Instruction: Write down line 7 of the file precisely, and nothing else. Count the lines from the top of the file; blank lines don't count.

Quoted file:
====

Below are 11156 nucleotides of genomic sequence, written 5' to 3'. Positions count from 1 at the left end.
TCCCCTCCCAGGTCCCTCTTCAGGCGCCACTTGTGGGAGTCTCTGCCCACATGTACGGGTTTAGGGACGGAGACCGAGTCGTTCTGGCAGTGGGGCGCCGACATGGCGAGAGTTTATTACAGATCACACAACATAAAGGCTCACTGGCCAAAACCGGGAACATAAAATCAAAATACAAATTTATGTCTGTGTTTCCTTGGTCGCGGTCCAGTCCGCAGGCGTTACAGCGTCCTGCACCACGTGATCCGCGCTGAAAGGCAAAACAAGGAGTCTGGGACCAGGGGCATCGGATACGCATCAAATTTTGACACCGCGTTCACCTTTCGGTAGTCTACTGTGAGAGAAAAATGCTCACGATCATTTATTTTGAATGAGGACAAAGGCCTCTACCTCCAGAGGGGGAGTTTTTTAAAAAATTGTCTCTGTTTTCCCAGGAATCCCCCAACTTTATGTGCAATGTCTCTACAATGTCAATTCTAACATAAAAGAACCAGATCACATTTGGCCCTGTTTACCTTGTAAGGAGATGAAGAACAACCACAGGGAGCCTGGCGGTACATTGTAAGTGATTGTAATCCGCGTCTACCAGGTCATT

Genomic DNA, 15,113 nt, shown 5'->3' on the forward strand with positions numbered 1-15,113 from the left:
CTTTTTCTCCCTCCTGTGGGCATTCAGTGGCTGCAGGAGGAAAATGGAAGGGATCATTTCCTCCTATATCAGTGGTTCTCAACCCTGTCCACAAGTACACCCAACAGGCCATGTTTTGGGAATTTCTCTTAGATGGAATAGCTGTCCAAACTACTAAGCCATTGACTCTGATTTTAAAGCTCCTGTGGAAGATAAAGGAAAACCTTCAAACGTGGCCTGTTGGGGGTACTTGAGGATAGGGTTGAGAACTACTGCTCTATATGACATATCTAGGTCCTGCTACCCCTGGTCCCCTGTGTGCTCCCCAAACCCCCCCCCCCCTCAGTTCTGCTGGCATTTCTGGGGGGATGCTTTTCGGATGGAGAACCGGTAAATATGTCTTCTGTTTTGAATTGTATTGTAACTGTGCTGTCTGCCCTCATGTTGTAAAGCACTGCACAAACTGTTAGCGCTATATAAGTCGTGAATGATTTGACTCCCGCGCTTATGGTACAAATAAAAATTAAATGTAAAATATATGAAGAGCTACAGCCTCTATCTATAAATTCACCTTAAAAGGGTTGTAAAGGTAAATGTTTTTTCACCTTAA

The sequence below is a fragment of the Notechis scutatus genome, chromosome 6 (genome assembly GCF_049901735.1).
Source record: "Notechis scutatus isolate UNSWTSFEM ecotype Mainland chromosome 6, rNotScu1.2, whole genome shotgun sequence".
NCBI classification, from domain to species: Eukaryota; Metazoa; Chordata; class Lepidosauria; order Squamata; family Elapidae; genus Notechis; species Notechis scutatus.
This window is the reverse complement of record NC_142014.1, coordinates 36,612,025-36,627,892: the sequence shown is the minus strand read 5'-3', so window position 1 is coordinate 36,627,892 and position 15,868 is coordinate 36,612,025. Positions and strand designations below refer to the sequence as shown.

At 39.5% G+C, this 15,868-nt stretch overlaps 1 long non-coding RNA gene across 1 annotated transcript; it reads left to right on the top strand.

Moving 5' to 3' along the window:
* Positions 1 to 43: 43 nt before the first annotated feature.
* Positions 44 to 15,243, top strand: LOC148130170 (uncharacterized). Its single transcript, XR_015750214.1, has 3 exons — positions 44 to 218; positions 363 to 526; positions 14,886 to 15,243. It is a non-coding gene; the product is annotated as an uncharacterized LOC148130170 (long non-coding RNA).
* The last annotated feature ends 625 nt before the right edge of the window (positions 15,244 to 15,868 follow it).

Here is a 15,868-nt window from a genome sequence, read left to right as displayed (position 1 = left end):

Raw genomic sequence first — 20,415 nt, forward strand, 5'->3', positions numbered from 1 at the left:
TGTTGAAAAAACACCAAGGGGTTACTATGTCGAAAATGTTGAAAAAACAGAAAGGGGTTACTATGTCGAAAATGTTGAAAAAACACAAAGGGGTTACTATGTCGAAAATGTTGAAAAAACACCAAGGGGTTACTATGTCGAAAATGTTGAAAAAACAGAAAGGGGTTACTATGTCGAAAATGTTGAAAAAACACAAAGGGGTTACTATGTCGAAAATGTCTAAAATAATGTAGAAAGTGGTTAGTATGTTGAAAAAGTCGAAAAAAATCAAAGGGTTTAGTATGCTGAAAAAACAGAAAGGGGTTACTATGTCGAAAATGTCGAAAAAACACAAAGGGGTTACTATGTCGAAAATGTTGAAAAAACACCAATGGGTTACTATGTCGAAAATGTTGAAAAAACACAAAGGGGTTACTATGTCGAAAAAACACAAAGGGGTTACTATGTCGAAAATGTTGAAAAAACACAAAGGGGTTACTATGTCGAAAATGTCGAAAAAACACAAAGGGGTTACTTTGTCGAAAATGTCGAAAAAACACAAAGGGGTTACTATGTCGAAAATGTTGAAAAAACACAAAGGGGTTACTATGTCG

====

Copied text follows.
NCBI classification, from domain to species: Eukaryota; Metazoa; Chordata; class Lepidosauria; order Squamata; family Elapidae; genus Notechis; species Notechis scutatus.